Apart from all the creative ways that cashews can be made into dairy substitutes, they also make great toppings for salads, parfaits, noodles, and even rice-based dishes! Opt for a raw, unsalted variety of cashews and add them over the top of any meal you like to add some extra sources of healthy fats and a little boost of protein.
Blood Sugar-Friendly Cashew Recipes
Ready to add more cashews to your diet? Here are three fun and tasty recipes that incorporate cashews so you can take advantage of their nutritional benefits!
Cashew Chicken by Gnom Gnom
This delicious cashew chicken recipe is a classic, and it’s packed with protein, fiber, and fats helps support healthy blood glucose responses. You can pair this with whole grain rice, quinoa, or cauliflower rice to make it into a full meal.
For the sauce:
- 2 tablespoons coconut aminos
- 1 tablespoon fish sauce
- 2 teaspoons sesame oil
- 1-3 teaspoons freshly grated ginger to taste
- 1-2 tablespoons golden erythritol or allulose/xylitol, to taste
- 2 tablespoons lemon juice or rice vinegar
- ¼ teaspoon white pepper or black pepper
For the stir fry:
- 500 grams chicken thigh (skinless, boneless) diced into bite-size pieces
- 1 tablespoon coconut oil as needed, for cooking
- 2 cloves garlic finely chopped
- ½ medium onion diced
- 1 red bell pepper or color of choice, seeded & diced
- 1-2 cups broccoli optional
- ½ cup cashews roasted
- ⅓ cup chicken stock or water
- 2 teaspoons arrowroot as needed
- 2 tablespoons water
Thai Cashew Salad by The Spruce Eats
This Thai salad is full of fiber, vitamins, and minerals. While cashews can be a good source of protein, you may want to boost the protein content of this salad by tossing in some tofu or tempeh to make it even more satiating!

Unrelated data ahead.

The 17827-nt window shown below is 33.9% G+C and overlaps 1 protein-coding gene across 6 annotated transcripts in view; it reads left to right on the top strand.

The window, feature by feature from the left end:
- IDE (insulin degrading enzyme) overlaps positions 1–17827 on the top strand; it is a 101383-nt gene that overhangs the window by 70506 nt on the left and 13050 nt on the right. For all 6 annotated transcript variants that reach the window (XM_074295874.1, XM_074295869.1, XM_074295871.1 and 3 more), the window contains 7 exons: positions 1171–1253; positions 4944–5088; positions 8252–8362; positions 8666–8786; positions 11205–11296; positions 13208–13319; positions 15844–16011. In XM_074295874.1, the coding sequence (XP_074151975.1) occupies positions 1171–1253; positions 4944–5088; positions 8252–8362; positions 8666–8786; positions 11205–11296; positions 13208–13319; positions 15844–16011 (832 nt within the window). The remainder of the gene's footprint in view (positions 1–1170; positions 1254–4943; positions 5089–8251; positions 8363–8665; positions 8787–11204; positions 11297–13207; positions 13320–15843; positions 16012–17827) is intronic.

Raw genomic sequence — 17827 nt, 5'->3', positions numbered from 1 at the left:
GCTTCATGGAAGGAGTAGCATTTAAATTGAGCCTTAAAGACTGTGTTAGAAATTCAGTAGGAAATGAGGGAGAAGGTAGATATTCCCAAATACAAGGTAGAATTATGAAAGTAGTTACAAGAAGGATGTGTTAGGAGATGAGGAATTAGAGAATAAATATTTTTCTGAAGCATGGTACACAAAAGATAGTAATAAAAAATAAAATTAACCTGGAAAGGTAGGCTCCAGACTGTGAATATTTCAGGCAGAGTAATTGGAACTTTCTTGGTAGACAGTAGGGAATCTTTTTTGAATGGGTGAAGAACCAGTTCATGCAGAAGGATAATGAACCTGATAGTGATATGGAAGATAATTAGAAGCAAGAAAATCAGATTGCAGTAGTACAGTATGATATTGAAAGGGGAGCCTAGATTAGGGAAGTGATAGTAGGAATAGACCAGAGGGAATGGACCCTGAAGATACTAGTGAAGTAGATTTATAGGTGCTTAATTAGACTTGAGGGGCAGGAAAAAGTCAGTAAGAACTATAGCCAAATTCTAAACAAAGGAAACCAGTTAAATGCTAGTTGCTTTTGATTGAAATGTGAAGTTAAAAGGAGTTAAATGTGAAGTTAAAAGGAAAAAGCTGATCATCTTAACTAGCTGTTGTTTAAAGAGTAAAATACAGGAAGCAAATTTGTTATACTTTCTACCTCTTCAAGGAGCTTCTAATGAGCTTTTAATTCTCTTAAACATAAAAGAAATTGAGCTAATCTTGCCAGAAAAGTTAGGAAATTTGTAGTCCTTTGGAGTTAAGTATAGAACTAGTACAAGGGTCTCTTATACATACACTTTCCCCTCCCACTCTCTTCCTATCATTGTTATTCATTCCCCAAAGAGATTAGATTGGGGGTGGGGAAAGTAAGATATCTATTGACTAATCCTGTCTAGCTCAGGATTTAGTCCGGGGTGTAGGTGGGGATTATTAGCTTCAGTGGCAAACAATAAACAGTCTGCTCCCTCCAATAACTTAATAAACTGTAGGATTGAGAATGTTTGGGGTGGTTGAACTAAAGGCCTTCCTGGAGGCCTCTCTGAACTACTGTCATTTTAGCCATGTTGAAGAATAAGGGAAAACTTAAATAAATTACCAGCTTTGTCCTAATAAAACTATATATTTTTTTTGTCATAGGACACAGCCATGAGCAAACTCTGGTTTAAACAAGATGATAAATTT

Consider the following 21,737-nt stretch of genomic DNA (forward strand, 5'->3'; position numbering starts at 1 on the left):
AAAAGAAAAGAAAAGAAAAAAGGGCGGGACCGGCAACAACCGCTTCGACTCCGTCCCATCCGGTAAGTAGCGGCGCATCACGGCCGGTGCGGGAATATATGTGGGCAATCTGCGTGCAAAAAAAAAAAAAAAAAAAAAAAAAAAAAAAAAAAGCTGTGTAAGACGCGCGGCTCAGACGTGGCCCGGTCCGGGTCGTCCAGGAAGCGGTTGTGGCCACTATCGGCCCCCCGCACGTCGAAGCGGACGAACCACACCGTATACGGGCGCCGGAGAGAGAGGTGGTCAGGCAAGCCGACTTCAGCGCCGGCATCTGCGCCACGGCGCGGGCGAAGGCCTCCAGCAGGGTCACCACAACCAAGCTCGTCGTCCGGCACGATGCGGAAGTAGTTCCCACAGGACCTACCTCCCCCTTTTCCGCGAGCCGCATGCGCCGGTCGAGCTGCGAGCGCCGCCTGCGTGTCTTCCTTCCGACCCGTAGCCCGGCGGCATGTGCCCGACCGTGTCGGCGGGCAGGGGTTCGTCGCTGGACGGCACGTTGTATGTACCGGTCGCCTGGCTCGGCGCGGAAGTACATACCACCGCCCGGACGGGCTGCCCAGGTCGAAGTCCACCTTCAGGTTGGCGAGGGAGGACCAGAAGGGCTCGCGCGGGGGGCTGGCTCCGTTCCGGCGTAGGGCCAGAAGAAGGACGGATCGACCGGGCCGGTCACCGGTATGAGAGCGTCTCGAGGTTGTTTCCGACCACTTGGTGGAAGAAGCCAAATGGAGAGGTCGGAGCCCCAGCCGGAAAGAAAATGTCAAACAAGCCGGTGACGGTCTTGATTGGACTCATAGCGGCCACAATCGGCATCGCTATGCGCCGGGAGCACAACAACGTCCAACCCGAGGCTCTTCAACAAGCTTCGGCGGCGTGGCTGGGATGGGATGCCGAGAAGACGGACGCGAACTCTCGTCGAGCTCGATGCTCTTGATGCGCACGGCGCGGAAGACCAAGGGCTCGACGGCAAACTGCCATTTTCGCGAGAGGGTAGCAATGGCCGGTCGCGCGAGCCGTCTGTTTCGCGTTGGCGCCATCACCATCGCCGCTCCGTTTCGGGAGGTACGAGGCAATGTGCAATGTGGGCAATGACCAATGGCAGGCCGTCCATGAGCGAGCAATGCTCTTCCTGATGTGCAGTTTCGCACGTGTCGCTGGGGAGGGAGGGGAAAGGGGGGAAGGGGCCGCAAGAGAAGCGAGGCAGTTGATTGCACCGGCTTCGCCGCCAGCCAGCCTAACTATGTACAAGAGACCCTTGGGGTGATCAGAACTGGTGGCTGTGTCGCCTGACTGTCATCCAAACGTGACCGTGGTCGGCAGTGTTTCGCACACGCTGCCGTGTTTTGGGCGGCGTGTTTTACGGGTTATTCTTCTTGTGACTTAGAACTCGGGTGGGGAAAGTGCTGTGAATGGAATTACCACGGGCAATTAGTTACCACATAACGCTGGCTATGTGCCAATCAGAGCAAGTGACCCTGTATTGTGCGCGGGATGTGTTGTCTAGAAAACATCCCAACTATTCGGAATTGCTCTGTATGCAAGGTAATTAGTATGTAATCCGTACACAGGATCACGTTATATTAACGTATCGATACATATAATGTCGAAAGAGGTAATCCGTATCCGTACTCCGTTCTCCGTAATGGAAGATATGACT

- 1 English cucumber
- 1 carrot, grated
- 1 cup whole cashews, roasted, unsalted
- 1/2 large red pepper, sliced thinly
- 2 green onion
- 1 generous handful fresh cilantro
- 1 generous handful fresh basil
For the salad dressing:
- 1 tablespoon lime juice, freshly squeezed
- 1 tablespoon soy sauce
- 1 tablespoon fish sauce
- 1 teaspoon white wine vinegar, or rice vinegar
- 2 to 3 cloves fresh garlic, pressed or minced
- 1 fresh red chile, de-seeded and minced
- 1 to 2 teaspoons sugar, to taste
- 1 pinch freshly ground white pepper, or black pepper
Cashew Milk Recipe by Cookie and Kate
Making cashew milk at home is not only convenient, but allows you to better control what goes into your plant-based milk of choice. This cashew milk recipe uses simple ingredients and can be modified if you’d like to make changes (such as omitting a sweetener).
- 1 cup raw cashews
- 4 cups water
- 1 to 2 tablespoons maple syrup or honey
- 2 teaspoons vanilla extract
- Dash of sea salt
- Pinch of cinnamon (optional)
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Heather has worked in healthcare and nutrition for over 15 years, with bachelor's degrees in Microbiology and Philosophy and a master's degree in Nutrition Science. Her professional background includes nutrition and diabetes research, nutrition education, medical writing, and extensive clinical work in a functional neuroendocrine specialty practice.